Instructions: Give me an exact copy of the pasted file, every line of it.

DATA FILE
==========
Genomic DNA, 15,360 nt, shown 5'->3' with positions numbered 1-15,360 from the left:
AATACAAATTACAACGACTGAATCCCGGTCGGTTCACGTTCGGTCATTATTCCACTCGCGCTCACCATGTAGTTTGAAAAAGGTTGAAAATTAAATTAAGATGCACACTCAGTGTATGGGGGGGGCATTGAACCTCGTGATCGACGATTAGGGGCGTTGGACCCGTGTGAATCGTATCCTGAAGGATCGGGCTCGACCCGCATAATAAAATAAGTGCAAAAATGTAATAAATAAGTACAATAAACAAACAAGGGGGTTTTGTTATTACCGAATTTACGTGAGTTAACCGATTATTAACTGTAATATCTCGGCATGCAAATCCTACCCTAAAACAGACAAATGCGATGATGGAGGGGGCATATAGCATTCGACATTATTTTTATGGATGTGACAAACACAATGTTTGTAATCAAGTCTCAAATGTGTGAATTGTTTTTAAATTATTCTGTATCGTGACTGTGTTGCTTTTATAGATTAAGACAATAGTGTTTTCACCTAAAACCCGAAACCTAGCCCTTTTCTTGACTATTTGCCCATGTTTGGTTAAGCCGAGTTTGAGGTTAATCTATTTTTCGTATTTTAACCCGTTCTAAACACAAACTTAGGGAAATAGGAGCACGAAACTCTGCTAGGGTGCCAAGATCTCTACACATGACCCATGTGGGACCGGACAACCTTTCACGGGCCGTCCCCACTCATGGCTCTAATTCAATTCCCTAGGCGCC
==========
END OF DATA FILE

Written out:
Genomic DNA, 15,360 nt, shown 5'->3' with positions numbered 1-15,360 from the left:
AATACAAATTACAACGACTGAATCCCGGTCGGTTCACGTTCGGTCATTATTCCACTCGCGCTCACCATGTAGTTTGAAAAAGGTTGAAAATTAAATTAAGATGCACACTCAGTGTATGGGGGGGGCATTGAACCTCGTGATCGACGATTAGGGGCGTTGGACCCGTGTGAATCGTATCCTGAAGGATCGGGCTCGACCCGCATAATAAAATAAGTGCAAAAATGTAATAAATAAGTACAATAAACAAACAAGGGGGTTTTGTTATTACCGAATTTACGTGAGTTAACCGATTATTAACTGTAATATCTCGGCATGCAAATCCTACCCTAAAACAGACAAATGCGATGATGGAGGGGGCATATAGCATTCGACATTATTTTTATGGATGTGACAAACACAATGTTTGTAATCAAGTCTCAAATGTGTGAATTGTTTTTAAATTATTCTGTATCGTGACTGTGTTGCTTTTATAGATTAAGACAATAGTGTTTTCACCTAAAACCCGAAACCTAGCCCTTTTCTTGACTATTTGCCCATGTTTGGTTAAGCCGAGTTTGAGGTTAATCTATTTTTCGTATTTTAACCCGTTCTAAACACAAACTTAGGGAAATAGGAGCACGAAACTCTGCTAGGGTGCCAAGATCTCTACACATGACCCATGTGGGACCGGACAACCTTTCACGGGCCGTCCCCACTCATGGCTCTAATTCAATTCCCTAGGCGCC